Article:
IRA through probate to trust | Ed Slott and Company, LLC

IRA through probate to trust

IRA owner died 01/2017, post RMD. Owner did not list beneficiaries. His estate was probated. Will was a pour over will to trust. IRA is arguably a trust asset. Trust beneficiaries are two adult daughters. Trust does contain language on Retirement accounts, but it doesn’t indicate that account should be disbursed over oldest beneficiary’s lifetime.

What is the most tax deficient way to distribute IRA?

Am I correct in assuming to stretch out and no inherited Ira are viable options for the reason that the account is a trust asset and not payable on death to the trust?

I plan on telling beneficiaries that we should liquidate account and divide 50/50. They will incur a tax hit. IRA is approx. $260,000.

Since he did not name the trust directly on the IRA agreement as beneficiary, the trust is treated as a non individual beneficiary. The IRA must be distributed using the remaining life expectancy of the decedent. RMDs will be paid to the trust, and if the trust permits the trustee could assign the inherited IRA to the trust beneficiaries, but that would not change the RMD calculation. Of course, a lump sum distribution of 130k to each trust beneficiary would result in both loss of tax deferral and a higher marginal tax rate for the beneficiary for the year of distribution.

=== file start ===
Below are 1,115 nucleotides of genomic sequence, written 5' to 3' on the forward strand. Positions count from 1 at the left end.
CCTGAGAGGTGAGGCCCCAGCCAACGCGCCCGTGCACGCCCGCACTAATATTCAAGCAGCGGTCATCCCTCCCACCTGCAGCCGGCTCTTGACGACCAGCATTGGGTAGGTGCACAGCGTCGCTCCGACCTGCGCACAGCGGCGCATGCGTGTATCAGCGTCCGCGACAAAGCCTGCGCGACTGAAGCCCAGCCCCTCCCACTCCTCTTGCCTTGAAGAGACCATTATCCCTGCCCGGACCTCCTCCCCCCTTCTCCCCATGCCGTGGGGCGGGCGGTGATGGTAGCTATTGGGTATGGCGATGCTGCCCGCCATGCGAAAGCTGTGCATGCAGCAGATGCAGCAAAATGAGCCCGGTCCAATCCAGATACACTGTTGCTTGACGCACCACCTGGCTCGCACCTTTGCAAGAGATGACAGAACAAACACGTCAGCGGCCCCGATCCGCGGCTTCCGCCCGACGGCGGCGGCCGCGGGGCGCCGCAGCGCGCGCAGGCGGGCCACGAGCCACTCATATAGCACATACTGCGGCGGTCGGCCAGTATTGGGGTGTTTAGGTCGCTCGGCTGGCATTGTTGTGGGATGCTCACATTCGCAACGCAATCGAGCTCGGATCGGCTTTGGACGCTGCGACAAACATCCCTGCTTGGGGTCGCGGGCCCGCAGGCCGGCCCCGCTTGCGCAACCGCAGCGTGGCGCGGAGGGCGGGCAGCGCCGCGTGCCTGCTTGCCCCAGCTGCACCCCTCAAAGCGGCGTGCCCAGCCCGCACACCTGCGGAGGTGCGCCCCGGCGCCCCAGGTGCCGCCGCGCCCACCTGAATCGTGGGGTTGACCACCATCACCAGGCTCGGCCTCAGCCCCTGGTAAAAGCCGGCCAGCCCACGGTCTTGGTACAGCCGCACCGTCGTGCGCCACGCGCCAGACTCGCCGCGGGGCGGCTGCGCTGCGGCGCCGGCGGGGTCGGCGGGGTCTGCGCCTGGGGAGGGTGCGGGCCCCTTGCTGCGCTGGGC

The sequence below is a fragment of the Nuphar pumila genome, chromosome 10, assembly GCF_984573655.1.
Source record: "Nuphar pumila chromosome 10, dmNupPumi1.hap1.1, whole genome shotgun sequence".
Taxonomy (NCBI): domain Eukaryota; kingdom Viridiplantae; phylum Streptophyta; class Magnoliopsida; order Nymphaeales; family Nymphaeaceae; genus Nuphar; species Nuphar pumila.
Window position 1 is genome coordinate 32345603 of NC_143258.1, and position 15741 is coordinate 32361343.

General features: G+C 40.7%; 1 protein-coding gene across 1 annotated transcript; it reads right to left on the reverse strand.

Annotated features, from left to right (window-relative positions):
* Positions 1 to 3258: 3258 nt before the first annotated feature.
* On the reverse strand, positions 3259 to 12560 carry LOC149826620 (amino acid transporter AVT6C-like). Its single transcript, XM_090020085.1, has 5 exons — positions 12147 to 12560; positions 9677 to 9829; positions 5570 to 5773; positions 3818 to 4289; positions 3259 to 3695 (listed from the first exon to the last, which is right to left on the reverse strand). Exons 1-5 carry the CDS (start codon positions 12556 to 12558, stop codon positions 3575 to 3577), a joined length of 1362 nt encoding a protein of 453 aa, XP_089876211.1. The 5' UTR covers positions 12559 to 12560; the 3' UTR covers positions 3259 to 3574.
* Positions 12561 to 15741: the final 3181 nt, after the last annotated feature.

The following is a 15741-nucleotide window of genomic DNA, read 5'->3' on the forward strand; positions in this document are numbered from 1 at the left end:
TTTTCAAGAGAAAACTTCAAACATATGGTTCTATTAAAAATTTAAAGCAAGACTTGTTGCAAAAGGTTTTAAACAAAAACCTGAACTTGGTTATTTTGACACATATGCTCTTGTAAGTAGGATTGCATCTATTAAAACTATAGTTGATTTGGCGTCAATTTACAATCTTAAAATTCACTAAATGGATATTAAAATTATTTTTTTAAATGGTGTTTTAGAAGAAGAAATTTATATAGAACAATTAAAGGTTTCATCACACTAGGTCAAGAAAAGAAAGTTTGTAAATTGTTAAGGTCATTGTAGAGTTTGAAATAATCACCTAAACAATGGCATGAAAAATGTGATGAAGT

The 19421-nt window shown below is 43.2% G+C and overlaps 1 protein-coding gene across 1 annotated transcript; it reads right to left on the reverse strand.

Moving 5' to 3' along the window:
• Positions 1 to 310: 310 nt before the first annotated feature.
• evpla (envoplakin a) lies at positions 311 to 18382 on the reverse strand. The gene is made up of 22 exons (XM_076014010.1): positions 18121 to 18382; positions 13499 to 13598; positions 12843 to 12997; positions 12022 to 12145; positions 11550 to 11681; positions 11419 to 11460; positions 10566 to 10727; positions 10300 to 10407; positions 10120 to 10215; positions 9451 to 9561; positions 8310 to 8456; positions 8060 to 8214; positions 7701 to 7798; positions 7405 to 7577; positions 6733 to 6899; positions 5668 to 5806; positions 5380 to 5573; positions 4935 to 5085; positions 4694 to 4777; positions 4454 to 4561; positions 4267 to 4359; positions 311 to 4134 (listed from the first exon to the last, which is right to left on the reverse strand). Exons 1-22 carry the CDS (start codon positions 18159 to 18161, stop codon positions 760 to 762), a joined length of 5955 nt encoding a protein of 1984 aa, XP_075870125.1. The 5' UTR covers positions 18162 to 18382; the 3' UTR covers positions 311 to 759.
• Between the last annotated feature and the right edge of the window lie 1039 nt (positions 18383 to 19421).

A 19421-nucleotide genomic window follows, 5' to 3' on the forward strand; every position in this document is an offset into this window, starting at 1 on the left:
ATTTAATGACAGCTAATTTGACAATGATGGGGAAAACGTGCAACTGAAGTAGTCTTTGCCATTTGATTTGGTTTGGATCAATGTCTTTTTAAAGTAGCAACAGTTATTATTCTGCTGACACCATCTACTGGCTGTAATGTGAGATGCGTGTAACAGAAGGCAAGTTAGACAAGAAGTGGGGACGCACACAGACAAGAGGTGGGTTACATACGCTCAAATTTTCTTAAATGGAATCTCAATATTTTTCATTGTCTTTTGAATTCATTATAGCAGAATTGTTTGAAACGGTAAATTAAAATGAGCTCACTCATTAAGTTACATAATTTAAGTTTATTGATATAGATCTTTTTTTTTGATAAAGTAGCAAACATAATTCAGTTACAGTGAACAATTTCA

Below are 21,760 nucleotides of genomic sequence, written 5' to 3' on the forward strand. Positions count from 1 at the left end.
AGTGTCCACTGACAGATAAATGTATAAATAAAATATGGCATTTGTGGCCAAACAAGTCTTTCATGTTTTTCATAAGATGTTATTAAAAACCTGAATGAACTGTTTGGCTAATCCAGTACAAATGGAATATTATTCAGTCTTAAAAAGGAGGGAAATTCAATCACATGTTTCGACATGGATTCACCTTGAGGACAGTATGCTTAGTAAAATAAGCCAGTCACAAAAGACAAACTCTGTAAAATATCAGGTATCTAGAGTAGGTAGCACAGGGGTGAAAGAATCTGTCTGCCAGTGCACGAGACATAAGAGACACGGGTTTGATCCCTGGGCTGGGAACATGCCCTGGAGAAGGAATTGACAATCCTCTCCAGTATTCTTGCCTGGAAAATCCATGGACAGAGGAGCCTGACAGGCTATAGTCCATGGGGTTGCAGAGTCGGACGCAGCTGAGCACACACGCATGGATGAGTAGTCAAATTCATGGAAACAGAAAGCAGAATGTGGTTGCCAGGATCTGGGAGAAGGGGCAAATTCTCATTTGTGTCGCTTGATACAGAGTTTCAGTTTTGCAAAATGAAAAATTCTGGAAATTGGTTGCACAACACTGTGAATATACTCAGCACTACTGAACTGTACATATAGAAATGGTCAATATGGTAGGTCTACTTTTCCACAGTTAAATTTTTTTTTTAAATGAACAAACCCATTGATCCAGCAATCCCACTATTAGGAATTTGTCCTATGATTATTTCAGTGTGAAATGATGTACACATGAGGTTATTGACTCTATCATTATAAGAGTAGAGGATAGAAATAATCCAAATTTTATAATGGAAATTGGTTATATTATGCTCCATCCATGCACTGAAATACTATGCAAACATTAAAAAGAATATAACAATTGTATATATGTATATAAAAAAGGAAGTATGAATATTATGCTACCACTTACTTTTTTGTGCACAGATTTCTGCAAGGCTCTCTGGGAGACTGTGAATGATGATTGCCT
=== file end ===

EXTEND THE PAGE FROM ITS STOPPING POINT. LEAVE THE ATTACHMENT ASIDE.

Thanks for the quick response. So, if I’m understanding correctly... let’s say deceased owner‘s remaining life expectancy is ten years. The RMDs will pay out to the trust for the next ten years because we are using owners life expectancy, not trust beneficiary’s. The trustee will then receive the payment and subsequently disburse to the trust beneficiaries. there would be no reason to use the beneficiary‘s age or life expectancy. No stretch out, no inherited Ira. Just treat the account as if owner was still alive...  can you you explain what you mean by assigning the Ira to the beneficiaries? The beneficiaries don’t get along. I’m wondering if this would be helpful.

If the client had listed his Estate as beneficiary of IRA would it have changed the outcome of life expectancy used.? Some attorneys use a Testamentary Trust contained in Will, seems this type of planning is terrible for stretch IRA planning for beneficiaries who are much younger than descendant!!! Concept of attorneys who still use Testamentary Trust route is public record for all bene’s to see but appears large downfall is lost stretch opportunity using oldest beneficiary life expectancy if younger than descendant .

  • Testamentary trusts work fine.  Unless you're a celebrity no one will be going to the courthouse to look at your Will, nor will the media be interested in it.  If you're a celebrity you'll probably want the publicity.
  • Unless you charge by the document, why create additional instruments when you can put the trusts that receive the IRA benefits in the Will?
  • The stretch is the same regardless of whether the trusts that receive the IRA benefits are in the Will or in a separate trust instrument.
  • Leaving an IRA to an estate is poor both for the stretch and because it exposes the IRA to the IRA owner's creditors.